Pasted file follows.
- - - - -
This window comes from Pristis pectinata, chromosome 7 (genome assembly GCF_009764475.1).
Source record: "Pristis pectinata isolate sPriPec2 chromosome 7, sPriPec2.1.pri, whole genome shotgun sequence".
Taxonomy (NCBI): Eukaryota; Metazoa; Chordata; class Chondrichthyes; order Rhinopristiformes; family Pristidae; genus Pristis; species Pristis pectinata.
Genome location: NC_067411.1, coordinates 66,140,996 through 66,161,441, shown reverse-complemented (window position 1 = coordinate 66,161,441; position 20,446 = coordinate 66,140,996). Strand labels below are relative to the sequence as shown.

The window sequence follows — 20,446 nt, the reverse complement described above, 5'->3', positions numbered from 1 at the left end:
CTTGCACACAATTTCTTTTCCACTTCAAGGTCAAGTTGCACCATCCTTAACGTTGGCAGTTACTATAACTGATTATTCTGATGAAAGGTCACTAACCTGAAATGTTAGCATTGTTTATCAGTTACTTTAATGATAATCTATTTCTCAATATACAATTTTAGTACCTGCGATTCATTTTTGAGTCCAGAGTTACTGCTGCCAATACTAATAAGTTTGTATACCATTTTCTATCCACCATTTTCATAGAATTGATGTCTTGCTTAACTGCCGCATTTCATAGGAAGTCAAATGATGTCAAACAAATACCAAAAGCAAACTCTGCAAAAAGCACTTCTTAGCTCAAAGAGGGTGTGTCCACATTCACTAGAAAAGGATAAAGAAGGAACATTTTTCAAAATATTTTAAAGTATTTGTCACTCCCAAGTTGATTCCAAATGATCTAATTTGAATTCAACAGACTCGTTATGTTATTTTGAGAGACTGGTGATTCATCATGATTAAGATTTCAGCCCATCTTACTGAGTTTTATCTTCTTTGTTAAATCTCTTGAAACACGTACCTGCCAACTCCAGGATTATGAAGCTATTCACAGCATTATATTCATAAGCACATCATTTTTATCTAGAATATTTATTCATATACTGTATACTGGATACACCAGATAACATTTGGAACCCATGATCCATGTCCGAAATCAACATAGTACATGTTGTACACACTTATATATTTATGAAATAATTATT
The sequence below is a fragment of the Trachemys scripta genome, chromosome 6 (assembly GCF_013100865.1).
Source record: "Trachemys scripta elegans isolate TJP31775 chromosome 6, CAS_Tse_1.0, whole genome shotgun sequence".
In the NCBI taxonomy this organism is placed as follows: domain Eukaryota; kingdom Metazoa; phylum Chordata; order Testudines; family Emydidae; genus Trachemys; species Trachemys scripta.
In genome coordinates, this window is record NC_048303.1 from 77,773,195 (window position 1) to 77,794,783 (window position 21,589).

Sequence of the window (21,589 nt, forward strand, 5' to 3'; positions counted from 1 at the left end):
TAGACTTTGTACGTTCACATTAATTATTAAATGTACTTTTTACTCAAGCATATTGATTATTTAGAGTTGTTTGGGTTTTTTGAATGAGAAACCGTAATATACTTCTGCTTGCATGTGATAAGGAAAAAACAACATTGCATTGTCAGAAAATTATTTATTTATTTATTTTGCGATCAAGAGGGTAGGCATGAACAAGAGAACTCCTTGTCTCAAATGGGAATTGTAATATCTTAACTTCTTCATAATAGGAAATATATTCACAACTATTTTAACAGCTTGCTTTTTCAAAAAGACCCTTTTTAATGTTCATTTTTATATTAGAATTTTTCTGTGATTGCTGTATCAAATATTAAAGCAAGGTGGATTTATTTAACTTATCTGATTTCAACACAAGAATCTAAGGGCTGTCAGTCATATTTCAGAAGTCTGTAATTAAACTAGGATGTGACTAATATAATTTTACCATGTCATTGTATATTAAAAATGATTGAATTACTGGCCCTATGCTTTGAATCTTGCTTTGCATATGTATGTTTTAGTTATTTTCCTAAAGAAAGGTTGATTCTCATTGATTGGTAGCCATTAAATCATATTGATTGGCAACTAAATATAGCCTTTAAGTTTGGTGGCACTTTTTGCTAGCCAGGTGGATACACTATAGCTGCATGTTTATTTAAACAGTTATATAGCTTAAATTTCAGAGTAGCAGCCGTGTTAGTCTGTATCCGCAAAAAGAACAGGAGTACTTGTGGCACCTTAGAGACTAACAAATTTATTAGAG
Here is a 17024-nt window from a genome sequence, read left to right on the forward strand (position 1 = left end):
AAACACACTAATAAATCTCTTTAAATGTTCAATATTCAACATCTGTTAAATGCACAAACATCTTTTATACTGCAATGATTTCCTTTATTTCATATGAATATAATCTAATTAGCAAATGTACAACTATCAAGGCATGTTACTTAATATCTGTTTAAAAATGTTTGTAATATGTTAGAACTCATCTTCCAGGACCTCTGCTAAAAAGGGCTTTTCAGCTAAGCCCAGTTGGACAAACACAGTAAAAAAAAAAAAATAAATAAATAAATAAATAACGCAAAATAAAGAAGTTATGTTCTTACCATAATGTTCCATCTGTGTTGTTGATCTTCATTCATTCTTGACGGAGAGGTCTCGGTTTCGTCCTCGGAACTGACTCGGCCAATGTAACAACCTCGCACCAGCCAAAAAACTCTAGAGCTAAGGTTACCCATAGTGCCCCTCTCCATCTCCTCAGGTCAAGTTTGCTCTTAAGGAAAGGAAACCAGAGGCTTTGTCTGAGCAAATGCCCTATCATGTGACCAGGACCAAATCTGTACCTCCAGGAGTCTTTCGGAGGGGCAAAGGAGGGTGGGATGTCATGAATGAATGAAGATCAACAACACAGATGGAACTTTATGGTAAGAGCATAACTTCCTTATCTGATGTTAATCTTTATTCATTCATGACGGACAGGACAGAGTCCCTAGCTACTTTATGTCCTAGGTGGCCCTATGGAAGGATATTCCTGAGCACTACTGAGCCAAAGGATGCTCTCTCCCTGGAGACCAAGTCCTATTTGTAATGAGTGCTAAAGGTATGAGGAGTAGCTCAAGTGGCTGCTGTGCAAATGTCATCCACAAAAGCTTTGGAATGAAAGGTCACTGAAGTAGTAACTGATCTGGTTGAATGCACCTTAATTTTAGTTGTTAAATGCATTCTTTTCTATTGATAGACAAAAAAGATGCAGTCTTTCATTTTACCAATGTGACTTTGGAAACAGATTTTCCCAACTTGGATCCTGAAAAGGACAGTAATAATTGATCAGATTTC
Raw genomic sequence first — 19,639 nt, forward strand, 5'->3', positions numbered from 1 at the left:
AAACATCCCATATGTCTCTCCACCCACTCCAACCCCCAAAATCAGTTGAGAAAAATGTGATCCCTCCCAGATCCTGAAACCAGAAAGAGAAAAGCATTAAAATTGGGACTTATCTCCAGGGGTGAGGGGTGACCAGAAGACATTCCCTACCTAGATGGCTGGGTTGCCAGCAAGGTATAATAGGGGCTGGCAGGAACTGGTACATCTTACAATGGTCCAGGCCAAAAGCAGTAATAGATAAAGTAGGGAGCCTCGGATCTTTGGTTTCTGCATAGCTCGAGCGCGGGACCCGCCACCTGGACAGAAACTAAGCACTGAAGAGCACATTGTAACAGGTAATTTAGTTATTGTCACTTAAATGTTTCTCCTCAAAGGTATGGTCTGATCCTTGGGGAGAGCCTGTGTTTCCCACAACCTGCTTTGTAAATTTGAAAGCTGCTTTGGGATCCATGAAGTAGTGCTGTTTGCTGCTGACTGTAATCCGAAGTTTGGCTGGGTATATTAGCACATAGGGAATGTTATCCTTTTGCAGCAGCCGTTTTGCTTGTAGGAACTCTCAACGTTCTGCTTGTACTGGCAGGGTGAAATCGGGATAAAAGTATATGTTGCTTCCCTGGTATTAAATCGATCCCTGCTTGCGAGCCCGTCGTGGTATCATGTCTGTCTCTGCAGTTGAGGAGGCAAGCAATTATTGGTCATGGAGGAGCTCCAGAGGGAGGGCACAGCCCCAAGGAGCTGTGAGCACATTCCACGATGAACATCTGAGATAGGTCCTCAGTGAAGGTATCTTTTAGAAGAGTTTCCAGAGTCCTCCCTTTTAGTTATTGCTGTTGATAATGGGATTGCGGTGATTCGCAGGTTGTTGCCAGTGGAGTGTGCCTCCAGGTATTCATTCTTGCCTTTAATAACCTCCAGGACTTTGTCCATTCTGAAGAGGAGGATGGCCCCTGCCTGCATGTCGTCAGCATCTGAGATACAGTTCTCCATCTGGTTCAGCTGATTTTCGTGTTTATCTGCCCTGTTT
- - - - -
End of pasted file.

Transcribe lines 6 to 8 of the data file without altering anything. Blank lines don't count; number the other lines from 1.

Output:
CTTGCACACAATTTCTTTTCCACTTCAAGGTCAAGTTGCACCATCCTTAACGTTGGCAGTTACTATAACTGATTATTCTGATGAAAGGTCACTAACCTGAAATGTTAGCATTGTTTATCAGTTACTTTAATGATAATCTATTTCTCAATATACAATTTTAGTACCTGCGATTCATTTTTGAGTCCAGAGTTACTGCTGCCAATACTAATAAGTTTGTATACCATTTTCTATCCACCATTTTCATAGAATTGATGTCTTGCTTAACTGCCGCATTTCATAGGAAGTCAAATGATGTCAAACAAATACCAAAAGCAAACTCTGCAAAAAGCACTTCTTAGCTCAAAGAGGGTGTGTCCACATTCACTAGAAAAGGATAAAGAAGGAACATTTTTCAAAATATTTTAAAGTATTTGTCACTCCCAAGTTGATTCCAAATGATCTAATTTGAATTCAACAGACTCGTTATGTTATTTTGAGAGACTGGTGATTCATCATGATTAAGATTTCAGCCCATCTTACTGAGTTTTATCTTCTTTGTTAAATCTCTTGAAACACGTACCTGCCAACTCCAGGATTATGAAGCTATTCACAGCATTATATTCATAAGCACATCATTTTTATCTAGAATATTTATTCATATACTGTATACTGGATACACCAGATAACATTTGGAACCCATGATCCATGTCCGAAATCAACATAGTACATGTTGTACACACTTATATATTTATGAAATAATTATT
The sequence below is a fragment of the Trachemys scripta genome, chromosome 6 (assembly GCF_013100865.1).
Source record: "Trachemys scripta elegans isolate TJP31775 chromosome 6, CAS_Tse_1.0, whole genome shotgun sequence".